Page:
Journal Scan: Using evidence-based medicine to approach decision-making in clinical practice
In a commentary written for the Journal of the American Veterinary Medical Association, Dr. Brennan McKenzie discusses the benefits and limitations inherent in the way we most often make clinical decisions and how we, as veterinarians, can use evidence-based medicine (EBM) as part of a more methodical approach to decision-making in clinical practice.
The author discusses a dominant model of decision-making theory called dual process theory, which classifies decision-making into either a system 1 or system 2 approach, and how we use these approaches in daily practice. For example, a system 1 approach involves making decisions based on experience or “intuition,” which takes less time, but is more prone to errors. System 2 is a more methodical approach to decision-making using things such as differential diagnosis lists, consultations, or diagnostic algorithms. Cognitive biases such as commission bias or making decisions based on habit can also affect the way we make clinical decisions and increases our risk of committing an error.
External constraints also influence decision-making. These external constraints, Dr. McKenzie explains, can range from the pressure of completing examinations within an allotted time period, to financial constraints placed on the veterinarian by the owner, to a lack of high-quality scientific data available with which to make an informed decision.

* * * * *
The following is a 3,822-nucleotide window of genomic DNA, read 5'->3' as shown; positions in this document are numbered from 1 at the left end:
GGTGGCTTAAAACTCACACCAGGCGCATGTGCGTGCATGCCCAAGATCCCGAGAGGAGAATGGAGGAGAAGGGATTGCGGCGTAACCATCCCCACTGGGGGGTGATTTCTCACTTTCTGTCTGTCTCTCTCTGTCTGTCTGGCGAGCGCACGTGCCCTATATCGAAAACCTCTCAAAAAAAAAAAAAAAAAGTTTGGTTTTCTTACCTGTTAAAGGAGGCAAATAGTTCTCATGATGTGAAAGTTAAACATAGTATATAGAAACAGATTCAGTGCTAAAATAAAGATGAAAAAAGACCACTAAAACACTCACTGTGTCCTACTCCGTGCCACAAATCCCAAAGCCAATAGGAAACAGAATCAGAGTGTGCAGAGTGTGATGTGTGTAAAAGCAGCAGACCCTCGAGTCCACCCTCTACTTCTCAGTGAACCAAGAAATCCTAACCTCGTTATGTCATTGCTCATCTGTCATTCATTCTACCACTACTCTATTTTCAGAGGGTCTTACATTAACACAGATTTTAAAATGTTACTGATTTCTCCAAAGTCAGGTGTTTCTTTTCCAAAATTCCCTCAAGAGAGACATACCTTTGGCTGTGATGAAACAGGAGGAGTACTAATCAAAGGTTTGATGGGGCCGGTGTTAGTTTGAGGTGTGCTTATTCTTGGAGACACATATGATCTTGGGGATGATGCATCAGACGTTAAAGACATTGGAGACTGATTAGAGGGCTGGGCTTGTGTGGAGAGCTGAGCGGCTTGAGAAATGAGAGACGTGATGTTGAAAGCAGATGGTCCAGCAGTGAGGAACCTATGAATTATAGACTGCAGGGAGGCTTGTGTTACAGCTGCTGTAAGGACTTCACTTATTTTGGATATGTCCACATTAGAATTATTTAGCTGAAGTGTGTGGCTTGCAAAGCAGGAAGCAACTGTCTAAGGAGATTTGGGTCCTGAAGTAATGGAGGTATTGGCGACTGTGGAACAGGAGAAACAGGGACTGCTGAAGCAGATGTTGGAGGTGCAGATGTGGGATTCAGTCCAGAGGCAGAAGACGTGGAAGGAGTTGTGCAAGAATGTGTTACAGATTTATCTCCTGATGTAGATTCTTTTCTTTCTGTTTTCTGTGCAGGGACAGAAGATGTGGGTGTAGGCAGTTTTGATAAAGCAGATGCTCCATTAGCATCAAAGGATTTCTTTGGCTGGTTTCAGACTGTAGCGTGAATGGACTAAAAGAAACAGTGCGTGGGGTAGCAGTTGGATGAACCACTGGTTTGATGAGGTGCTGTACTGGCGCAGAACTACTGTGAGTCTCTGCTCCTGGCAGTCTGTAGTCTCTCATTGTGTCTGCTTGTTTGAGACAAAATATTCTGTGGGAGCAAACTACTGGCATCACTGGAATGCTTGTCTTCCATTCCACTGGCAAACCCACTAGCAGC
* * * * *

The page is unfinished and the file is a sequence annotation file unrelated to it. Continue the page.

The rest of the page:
Dr. McKenzie points out that there is a need to incorporate cognitive psychology components and clinical reasoning skills into formal veterinary education in order to train veterinarians to not only strive for a system 2-based approach to decision-making, but also to acknowledge the limitations and biases. For example, consistent use of checklists as well as diagnostic and treatment algorithms has been shown to lower the risk of errors. These tools can be incorporated even within a busy practice setting and can help overcome barriers to using EBM techniques and system 2 decision-making processes.
Dr. McKenzie acknowledges that the constraints of time and money cannot be eliminated in the clinical practice setting, however, “the perfect should not be the enemy of the good.” Even if we cannot completely eliminate system 1 decision-making or always recognize and address our personal biases, there is room to improve—even small changes can make us better clinicians.
“Informed by an understanding of the errors we are prone to and the constraints imposed by the context of clinical practice, EBM can help us make better decisions and more effectively meet the needs of our patients and clients while reducing the stress of clinical practice,” concludes Dr. McKenzie.
McKenzie BA. Veterinary clinical decision-making: cognitive biases, external constraints, and strategies for improvement. J Am Vet Med Assoc 2014;244:271- 275.